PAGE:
US Ambassador Frankie Reed said that in recognition of Fiji's return to democracy, Washington was lifting restrictions on financial assistance and visas, as well as  exploring fresh engagement with the country's military. "We congratulate the people of Fiji on the swearing-in of a new government and the restoration of the country's parliament," she said in a statement.

Australian Foreign Minister Julie Bishop said she was committed to "normalising" relations between Canberra and Suva, which were frequently strained after military strongman Voreqe Bainimarama staged a bloodless coup in 2006.

"I announce the Australian government has lifted all remaining sanctions against Fiji," she said in a statement issued shortly after she arrived in Suva for a two-day visit. "My visit demonstrates the Australian government's commitment to taking our relationship with Fiji into a new era of partnership and prosperity."

Australia's sanctions mainly consisted of visa restrictions on the regime of Bainimarama, who has successfully re-invented himself as a civilian leader and won by a landslide in elections held on September 17.

 Bishop also announced aid for Fiji's public service and tourism industry, as well as inviting the country to join a scheme that allows Pacific islanders into Australia for employment as seasonal farm workers.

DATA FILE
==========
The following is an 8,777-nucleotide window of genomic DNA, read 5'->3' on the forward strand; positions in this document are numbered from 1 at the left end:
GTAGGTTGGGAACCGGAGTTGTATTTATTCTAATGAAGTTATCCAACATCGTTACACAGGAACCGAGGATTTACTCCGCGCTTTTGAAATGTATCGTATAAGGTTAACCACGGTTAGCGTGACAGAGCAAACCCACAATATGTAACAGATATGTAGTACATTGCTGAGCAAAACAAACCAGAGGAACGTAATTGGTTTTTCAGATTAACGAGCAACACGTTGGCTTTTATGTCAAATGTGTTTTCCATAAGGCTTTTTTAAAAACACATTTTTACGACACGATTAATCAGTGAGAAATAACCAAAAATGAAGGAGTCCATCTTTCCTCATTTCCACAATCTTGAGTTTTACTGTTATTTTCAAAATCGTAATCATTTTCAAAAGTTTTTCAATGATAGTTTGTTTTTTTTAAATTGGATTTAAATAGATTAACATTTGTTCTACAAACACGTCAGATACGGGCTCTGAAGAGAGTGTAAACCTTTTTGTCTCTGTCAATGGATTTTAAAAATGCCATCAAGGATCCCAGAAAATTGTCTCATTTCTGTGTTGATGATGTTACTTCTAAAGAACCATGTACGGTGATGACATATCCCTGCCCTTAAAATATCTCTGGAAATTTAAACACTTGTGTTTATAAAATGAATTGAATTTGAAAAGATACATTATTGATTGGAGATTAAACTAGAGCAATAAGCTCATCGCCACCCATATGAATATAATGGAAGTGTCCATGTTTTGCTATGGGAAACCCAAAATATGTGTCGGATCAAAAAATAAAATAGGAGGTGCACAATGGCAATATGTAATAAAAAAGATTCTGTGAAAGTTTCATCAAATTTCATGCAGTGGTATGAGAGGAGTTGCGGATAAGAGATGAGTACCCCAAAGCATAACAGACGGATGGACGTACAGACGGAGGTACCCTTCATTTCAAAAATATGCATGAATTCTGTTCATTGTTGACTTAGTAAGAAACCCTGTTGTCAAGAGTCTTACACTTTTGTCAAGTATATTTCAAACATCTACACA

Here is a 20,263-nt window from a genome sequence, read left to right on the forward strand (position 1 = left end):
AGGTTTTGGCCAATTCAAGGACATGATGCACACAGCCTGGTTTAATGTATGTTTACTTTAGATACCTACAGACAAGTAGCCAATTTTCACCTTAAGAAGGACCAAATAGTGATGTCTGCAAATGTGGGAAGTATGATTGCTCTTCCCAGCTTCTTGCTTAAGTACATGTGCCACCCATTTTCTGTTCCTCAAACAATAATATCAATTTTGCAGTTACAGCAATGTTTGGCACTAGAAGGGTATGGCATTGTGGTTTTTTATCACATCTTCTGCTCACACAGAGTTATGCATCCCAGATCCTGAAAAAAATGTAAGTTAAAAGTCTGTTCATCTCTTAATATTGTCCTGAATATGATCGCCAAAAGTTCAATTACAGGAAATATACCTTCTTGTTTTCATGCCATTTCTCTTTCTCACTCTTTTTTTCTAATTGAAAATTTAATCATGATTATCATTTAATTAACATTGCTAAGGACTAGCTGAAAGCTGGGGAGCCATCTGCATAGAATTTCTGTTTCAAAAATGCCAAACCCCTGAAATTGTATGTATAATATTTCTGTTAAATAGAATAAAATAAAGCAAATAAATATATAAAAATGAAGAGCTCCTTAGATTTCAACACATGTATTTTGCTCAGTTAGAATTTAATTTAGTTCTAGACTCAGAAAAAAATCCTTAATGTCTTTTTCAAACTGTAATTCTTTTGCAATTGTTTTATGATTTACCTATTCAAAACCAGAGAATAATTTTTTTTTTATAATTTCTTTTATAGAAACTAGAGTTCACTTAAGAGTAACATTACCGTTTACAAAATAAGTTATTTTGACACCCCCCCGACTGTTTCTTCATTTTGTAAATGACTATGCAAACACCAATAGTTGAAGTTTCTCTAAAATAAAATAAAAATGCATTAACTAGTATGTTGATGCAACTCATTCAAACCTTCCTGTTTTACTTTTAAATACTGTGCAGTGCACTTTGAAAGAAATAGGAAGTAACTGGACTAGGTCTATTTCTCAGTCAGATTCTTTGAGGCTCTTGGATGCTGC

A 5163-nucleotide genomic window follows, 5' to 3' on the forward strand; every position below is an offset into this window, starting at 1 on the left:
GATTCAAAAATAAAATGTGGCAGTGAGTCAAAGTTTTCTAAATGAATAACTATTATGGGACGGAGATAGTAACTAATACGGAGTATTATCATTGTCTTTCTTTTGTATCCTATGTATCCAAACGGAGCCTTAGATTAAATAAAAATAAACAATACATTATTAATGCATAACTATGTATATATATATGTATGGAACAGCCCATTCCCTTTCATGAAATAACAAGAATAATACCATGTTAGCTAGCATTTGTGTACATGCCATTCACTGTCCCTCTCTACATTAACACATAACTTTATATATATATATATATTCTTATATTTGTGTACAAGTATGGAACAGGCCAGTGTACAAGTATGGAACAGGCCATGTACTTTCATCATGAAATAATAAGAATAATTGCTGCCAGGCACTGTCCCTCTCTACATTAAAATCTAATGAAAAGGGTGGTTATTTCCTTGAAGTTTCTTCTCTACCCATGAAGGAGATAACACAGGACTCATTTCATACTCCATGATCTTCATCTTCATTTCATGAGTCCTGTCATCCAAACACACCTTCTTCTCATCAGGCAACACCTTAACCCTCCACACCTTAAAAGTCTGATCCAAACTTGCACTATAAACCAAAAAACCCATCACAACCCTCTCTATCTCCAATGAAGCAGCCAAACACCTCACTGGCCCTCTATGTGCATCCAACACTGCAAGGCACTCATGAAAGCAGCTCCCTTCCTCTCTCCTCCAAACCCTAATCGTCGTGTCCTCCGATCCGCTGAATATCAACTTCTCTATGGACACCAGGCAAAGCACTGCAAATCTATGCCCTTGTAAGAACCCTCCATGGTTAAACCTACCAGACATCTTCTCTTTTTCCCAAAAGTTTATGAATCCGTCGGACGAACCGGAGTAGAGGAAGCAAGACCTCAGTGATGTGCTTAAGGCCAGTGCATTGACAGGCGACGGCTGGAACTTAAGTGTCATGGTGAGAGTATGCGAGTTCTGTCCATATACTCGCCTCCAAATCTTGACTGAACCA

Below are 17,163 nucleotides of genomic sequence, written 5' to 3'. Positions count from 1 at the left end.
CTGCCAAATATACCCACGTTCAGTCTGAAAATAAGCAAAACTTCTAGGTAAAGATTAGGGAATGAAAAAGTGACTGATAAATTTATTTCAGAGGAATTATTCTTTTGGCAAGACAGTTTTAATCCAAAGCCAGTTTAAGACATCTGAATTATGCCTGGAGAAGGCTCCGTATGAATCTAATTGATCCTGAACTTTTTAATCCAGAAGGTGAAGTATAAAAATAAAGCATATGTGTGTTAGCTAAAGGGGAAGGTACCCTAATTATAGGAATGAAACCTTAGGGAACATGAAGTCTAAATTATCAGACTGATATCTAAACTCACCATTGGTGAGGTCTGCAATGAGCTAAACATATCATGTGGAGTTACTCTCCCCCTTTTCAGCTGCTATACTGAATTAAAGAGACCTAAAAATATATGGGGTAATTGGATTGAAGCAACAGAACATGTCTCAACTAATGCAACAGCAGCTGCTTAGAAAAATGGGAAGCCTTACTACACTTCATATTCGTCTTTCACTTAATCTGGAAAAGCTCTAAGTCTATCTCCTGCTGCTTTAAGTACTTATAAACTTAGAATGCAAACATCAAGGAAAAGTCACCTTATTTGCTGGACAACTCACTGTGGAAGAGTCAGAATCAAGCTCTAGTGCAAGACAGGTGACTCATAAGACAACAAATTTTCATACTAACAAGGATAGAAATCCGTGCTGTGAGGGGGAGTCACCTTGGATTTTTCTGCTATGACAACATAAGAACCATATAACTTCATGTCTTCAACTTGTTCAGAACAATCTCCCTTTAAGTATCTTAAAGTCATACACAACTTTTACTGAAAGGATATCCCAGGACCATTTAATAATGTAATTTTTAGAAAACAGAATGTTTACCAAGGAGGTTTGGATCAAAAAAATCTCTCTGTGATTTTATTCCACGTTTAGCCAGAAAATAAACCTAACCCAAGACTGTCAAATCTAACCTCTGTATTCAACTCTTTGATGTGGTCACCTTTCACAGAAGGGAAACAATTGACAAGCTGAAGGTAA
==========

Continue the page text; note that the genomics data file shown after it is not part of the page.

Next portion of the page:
In a joint statement with her Fijian counterpart Inoke Kubuabola, Bishop said "We look forward to Fiji and Australia resuming a full defence and regional security relationship."

Fiji's military is a major source of troops for UN peacekeeping operations but there have been questions over the quality of their training because they have been unable to work with their Australian, US and New Zealand counterparts since 2006.
    
The joint statement also said Australia's High Commissioner Margaret Twomey would begin her duties in Suva soon and Fiji would send an envoy to Canberra. Australia first nominated Twomey for the role in 2012 but the appointment stalled when Fiji refused to grant her a visa.

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